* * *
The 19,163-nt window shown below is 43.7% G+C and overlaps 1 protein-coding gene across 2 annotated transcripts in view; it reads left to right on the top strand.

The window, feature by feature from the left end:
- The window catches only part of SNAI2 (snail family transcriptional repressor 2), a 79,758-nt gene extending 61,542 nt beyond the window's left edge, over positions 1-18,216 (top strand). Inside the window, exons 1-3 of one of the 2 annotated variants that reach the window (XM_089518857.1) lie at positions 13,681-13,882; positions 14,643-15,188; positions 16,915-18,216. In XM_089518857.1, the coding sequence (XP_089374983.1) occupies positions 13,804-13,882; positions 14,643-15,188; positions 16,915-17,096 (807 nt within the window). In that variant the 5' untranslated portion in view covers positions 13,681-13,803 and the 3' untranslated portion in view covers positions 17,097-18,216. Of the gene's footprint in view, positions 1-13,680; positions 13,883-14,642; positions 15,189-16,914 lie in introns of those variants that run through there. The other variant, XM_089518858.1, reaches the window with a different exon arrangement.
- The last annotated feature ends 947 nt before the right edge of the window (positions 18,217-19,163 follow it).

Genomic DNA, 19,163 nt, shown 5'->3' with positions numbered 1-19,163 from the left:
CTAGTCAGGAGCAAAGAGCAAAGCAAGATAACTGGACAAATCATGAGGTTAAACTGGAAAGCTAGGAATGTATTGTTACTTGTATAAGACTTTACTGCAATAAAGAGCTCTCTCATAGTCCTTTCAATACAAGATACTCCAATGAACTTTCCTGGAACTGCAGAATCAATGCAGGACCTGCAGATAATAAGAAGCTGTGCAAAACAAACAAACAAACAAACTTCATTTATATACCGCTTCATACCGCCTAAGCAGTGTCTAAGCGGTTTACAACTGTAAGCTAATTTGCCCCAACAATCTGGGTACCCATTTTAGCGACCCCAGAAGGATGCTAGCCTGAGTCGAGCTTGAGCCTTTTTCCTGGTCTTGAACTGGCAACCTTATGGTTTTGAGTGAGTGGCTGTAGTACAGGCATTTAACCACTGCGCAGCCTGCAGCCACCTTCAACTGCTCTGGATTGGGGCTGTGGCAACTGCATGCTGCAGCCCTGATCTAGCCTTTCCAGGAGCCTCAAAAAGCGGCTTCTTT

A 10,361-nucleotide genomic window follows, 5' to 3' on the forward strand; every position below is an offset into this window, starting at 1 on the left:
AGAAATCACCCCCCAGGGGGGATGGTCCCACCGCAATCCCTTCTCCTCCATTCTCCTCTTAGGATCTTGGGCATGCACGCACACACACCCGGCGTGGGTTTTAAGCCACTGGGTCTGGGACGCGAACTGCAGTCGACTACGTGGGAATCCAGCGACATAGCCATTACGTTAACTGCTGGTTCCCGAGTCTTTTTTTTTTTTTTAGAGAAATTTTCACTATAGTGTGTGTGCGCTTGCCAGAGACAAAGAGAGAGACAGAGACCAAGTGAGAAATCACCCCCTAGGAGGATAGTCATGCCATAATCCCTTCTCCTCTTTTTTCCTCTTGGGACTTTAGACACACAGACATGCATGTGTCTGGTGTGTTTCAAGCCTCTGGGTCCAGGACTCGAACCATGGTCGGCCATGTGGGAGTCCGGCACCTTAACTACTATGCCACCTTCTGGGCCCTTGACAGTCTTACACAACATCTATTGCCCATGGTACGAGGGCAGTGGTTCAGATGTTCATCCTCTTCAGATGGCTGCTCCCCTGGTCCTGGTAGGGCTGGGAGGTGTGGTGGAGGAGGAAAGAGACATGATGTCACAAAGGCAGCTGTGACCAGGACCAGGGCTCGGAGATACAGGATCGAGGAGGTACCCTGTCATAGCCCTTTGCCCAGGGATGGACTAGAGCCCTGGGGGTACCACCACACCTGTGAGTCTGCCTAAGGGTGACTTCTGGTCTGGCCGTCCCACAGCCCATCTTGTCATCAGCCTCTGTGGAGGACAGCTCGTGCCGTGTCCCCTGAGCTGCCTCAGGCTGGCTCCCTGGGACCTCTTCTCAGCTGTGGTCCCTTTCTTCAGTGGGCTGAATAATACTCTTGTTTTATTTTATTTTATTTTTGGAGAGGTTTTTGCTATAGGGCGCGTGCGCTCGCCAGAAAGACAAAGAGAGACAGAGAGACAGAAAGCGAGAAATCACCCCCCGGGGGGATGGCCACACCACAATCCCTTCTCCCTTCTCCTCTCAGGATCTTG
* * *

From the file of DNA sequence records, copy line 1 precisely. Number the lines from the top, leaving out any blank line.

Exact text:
The 19,163-nt window shown below is 43.7% G+C and overlaps 1 protein-coding gene across 2 annotated transcripts in view; it reads left to right on the top strand.